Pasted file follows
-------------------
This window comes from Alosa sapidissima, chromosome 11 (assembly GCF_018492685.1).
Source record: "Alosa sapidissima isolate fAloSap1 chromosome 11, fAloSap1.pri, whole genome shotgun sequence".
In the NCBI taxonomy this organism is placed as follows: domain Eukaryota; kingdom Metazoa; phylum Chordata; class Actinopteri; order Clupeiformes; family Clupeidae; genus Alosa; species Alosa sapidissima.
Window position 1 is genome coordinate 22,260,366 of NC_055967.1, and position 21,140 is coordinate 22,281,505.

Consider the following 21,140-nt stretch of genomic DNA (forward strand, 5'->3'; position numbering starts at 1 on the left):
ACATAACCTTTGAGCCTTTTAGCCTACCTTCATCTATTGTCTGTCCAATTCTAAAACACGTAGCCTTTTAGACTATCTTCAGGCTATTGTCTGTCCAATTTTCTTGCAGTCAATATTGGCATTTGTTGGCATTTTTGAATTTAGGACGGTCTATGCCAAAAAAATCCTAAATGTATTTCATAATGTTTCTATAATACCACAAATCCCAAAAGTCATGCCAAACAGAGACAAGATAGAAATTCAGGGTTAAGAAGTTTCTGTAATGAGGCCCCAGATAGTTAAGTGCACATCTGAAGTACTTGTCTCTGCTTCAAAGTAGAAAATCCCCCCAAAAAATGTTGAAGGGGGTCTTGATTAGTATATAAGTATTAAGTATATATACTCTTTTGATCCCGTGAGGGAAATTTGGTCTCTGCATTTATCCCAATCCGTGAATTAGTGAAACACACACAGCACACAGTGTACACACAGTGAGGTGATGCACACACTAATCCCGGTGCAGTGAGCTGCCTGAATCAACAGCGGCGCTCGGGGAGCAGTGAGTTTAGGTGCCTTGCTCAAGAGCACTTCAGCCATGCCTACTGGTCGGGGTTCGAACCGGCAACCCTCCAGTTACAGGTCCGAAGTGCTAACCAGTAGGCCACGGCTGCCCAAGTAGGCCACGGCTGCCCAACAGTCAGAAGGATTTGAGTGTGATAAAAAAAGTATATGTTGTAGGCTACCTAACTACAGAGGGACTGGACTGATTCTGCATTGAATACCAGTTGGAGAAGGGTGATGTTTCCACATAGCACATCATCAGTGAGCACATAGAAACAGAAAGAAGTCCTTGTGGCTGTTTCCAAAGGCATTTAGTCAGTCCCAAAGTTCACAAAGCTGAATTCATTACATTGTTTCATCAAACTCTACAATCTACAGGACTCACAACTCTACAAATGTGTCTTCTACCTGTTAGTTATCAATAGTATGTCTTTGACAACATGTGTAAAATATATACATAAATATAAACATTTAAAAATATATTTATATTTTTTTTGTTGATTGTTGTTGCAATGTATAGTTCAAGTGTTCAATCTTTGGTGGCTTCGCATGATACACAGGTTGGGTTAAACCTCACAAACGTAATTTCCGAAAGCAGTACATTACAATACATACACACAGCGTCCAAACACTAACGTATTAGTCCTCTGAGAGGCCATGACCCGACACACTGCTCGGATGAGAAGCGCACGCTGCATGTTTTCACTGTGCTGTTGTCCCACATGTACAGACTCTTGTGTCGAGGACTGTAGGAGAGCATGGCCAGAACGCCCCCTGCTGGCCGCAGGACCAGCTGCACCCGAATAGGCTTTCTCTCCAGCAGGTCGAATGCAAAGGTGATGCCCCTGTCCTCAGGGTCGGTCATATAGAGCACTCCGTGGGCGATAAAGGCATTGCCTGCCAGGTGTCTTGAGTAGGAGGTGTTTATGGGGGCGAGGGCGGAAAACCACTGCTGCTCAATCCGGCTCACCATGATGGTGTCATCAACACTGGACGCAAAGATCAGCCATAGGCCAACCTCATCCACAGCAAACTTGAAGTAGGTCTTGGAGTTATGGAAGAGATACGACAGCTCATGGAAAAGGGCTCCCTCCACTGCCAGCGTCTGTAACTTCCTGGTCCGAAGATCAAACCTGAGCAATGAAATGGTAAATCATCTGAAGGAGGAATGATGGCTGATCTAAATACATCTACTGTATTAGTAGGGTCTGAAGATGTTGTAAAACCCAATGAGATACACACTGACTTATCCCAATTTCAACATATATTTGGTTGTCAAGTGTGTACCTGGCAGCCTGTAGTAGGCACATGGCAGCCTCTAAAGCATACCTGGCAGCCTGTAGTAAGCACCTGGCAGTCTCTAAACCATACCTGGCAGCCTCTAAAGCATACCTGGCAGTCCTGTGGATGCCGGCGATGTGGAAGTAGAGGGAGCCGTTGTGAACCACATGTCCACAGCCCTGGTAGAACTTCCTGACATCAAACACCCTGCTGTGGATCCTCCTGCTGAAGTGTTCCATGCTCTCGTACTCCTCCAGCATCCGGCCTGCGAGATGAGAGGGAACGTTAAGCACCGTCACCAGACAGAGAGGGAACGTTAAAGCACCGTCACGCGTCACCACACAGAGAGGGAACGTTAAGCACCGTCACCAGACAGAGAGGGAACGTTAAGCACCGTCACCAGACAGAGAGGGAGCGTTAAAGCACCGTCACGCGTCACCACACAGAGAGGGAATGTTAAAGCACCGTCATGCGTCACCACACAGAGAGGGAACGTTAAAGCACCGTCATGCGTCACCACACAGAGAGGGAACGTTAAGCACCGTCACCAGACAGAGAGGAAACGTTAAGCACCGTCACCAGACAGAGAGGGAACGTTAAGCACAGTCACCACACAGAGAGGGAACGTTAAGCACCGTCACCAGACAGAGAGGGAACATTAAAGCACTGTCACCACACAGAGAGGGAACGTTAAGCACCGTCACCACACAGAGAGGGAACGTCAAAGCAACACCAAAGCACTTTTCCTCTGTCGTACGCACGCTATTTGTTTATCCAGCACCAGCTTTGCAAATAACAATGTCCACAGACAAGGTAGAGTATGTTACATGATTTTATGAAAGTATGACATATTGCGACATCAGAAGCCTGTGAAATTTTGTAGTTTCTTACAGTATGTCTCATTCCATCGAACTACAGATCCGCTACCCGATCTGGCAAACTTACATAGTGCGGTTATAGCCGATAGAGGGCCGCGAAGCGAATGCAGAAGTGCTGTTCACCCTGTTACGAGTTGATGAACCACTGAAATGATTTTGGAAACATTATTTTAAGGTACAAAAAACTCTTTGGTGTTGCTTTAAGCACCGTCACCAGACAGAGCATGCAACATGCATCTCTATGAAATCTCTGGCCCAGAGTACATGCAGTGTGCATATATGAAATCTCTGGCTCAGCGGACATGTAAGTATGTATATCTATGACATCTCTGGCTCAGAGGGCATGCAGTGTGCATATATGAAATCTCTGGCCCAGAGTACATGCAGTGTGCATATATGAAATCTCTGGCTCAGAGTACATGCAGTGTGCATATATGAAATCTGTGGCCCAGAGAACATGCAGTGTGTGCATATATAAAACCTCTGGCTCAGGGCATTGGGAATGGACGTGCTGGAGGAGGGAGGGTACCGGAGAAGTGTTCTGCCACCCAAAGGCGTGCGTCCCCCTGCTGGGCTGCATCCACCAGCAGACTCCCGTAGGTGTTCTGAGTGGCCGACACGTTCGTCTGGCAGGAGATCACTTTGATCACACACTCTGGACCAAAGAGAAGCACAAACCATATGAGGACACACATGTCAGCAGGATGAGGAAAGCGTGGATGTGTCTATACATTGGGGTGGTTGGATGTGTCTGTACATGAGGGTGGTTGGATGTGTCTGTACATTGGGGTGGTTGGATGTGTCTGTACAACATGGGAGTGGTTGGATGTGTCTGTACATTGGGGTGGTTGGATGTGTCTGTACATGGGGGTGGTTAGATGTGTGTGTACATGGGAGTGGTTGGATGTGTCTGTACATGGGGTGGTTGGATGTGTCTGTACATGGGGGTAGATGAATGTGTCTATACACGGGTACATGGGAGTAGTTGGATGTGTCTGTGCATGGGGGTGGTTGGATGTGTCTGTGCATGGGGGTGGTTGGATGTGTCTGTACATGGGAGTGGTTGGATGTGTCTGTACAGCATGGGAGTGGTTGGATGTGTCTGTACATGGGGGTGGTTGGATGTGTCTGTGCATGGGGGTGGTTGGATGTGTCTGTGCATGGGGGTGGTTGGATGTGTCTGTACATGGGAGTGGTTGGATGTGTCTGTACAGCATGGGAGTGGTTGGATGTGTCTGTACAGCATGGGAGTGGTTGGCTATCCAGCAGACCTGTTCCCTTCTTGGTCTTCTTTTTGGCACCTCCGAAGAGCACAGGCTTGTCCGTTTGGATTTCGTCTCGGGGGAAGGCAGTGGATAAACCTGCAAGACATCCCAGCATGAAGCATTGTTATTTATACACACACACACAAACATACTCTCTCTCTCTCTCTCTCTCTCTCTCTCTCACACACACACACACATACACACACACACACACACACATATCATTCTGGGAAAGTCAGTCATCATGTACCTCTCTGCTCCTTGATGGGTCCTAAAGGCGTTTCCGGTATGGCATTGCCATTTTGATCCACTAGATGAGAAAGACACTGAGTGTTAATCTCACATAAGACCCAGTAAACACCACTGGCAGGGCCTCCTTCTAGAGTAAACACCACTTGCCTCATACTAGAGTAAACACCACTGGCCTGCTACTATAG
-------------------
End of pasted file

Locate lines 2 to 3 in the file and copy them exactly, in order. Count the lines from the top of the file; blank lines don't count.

Source record: "Alosa sapidissima isolate fAloSap1 chromosome 11, fAloSap1.pri, whole genome shotgun sequence".
In the NCBI taxonomy this organism is placed as follows: domain Eukaryota; kingdom Metazoa; phylum Chordata; class Actinopteri; order Clupeiformes; family Clupeidae; genus Alosa; species Alosa sapidissima.